Update (3/17/17): The Other Side of the Wind will be coming to Netflix and that the production process has begun in Los Angeles. See the original story below.
It was nearly a year ago that we got the last substantial update about Orson Welles‘ long-overdue final feature, The Other Side of the Wind. After an initial fundraising campaign intended to help those involved with the production complete the un-edited film in time for Welles’ 100th birthday in May 2015 didn’t meet its goal, there was word that Netflix was discussing “the completion of the feature film for theatrical and streaming release and creation of a full-length documentary.” We finally have new development on the project, thanks to a Hollywood legend, and one of the stars of the film.
Last night, Peter Bogdanovich took part in a Q&A at the Metrograph in Manhattan’s Lower East Side, following a 35mm screening of his 1981 film They All Laughed. When asked about the status of The Other Side of the Wind, Bogdanovich revealed that, following many years of negotiation with those who owned the rights — notably Welles’ partner Oja Kodar — his producers believe Bogdanovich and his team can start editing the unfinished film as early as March of this year.
The director discussed his need to complete his late friend Orson Welles’ film, in which Bogdanovich has a significant acting role. “In the mid-70s, Orson and I were sitting together [on the set of The Other Side of the Wind], and he asked me ‘Peter, if any happens to me, promise me you’ll finish the picture.’ And I said, ‘Orson, what are you talking about? Nothing’s going to happen to you.’ He said, ‘I know I know, just promise me’… Orson died in 1985 and I’ve been trying to finish the picture ever since.’
When we last spoke to Bogdanovich he hoped to kick off editing in fall of 2015, but with the aforementioned legal troubles, that never occurred. Producer on the film, Frank Marshall, will have a busy year as production on the Jurassic World sequel momentarily kicks off, but we imagine if the behind-the-scenes issues have been ironed out, he can find time to bring one of cinema’s most sought-after projects to screens.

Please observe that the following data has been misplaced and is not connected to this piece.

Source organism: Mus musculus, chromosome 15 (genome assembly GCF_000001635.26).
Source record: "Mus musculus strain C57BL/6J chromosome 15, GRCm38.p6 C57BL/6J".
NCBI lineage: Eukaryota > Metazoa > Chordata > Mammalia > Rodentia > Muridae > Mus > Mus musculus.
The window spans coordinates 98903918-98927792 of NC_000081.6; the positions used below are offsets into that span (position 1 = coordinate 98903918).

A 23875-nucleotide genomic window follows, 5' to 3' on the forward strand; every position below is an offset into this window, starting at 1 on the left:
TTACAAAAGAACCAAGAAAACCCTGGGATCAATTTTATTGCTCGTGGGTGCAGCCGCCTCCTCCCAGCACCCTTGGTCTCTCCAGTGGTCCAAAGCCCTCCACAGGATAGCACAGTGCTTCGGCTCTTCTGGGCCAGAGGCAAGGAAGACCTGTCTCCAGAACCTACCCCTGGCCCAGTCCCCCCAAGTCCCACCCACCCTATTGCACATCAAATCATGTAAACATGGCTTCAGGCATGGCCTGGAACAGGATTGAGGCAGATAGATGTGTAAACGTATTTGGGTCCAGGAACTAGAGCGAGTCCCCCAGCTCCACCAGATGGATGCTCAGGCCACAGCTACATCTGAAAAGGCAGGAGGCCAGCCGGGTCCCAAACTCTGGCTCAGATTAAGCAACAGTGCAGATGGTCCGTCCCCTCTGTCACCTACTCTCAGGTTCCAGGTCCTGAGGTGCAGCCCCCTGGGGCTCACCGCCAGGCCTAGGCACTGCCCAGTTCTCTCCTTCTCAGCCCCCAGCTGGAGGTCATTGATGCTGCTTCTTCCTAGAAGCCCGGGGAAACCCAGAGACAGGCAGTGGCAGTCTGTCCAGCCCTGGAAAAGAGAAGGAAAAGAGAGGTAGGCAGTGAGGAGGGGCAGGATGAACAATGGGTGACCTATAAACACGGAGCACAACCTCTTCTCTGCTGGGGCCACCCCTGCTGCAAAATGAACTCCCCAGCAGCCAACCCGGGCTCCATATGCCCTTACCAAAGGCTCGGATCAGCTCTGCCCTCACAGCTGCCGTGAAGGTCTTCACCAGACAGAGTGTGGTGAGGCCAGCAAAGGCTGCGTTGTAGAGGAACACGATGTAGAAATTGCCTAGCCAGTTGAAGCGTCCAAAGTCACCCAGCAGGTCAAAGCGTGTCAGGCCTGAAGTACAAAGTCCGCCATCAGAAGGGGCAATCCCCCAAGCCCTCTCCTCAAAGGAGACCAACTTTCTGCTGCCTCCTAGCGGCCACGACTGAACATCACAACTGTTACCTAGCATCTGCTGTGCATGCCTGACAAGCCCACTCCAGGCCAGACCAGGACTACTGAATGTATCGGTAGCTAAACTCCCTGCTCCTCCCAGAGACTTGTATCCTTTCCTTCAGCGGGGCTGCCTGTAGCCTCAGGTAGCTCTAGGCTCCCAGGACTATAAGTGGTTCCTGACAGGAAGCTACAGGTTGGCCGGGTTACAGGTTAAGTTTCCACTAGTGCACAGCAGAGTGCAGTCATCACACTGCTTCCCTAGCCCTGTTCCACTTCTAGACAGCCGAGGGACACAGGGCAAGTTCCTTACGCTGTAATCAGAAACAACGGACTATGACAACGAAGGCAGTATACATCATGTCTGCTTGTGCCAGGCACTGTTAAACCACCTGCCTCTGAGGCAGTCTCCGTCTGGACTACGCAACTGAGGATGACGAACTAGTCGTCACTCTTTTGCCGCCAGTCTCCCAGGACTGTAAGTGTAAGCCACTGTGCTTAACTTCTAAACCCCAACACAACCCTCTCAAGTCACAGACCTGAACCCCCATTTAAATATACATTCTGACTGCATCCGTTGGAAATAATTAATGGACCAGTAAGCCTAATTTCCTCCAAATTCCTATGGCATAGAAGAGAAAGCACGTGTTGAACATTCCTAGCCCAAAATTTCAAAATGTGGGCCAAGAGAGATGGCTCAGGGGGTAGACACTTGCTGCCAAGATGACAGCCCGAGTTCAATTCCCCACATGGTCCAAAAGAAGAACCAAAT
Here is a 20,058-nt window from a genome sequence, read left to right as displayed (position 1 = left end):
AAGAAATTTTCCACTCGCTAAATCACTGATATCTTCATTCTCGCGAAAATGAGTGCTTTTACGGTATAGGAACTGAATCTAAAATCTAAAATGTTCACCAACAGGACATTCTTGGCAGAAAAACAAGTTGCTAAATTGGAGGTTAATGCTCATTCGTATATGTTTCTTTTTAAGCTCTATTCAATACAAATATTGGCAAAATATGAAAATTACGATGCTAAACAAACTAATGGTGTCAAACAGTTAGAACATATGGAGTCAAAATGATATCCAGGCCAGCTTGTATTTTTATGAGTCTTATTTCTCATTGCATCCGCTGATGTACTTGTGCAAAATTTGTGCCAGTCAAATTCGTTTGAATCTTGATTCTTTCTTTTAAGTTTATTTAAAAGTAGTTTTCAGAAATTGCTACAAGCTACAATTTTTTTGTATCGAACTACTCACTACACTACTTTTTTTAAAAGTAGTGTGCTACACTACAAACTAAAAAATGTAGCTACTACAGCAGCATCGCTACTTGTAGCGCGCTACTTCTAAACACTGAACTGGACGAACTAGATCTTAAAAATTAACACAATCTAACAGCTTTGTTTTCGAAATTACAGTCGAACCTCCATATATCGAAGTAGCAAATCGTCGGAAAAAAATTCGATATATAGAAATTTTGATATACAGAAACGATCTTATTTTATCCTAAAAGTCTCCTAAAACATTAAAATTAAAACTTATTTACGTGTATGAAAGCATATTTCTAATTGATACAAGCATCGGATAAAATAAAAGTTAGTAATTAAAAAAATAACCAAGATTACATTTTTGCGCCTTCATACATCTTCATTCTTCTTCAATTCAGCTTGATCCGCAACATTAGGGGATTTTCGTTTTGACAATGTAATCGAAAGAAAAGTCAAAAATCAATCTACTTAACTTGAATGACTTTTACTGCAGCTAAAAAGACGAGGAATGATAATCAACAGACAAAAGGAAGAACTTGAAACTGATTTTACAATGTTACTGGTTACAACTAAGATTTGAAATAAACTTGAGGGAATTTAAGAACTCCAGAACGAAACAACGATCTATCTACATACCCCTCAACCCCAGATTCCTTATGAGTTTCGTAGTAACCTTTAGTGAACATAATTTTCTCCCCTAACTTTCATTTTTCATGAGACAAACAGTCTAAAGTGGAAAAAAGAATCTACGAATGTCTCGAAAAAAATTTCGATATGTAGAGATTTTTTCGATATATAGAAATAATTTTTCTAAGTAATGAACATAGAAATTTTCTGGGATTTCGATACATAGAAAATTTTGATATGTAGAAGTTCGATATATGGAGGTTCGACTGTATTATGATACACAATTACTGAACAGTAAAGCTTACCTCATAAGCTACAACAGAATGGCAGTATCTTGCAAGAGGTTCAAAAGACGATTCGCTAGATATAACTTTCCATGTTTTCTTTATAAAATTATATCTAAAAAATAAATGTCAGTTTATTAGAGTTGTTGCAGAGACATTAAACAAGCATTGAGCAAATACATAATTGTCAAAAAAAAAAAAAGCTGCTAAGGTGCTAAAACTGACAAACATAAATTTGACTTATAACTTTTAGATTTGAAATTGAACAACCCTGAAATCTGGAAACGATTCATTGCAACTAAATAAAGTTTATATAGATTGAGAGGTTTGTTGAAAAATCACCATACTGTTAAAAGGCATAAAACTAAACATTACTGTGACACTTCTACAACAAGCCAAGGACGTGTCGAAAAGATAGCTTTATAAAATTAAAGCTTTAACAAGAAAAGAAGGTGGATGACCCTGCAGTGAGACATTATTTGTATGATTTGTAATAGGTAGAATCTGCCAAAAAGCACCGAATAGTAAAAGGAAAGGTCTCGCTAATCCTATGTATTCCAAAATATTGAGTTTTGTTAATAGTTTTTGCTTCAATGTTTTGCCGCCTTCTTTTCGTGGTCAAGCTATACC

As we await more updates on The Other Side of The Wind, another development in the world of Welles has occurred. While the Citizen Kane director spent time in Europe in the early 1950s, he was contemplating a number of different projects, some of which have now been revealed thanks to a letter found inside a book at the Lilly Library at Indiana University.
Welles Net has a copy of the note, which divulges the director was developing a film adaptation of Attila the Hun, as well two plays: one was a World War II drama I Confess (The Prisoner) which he would star alongside Laurence Olivier and the other was a one-man show of Moby Dick. The lattermost production actually saw the light of day in mid-1955 with an expanded cast in London. Check out the letter below and more details at the source.
Lastly, check out the first film Welles ever made, the 1934 short The Hearts of Age, created when he was 19 years old alongside William Vance in order to promote a theater festival at their alma mater of Todd School Woodstock, Illinois (via Open Culture).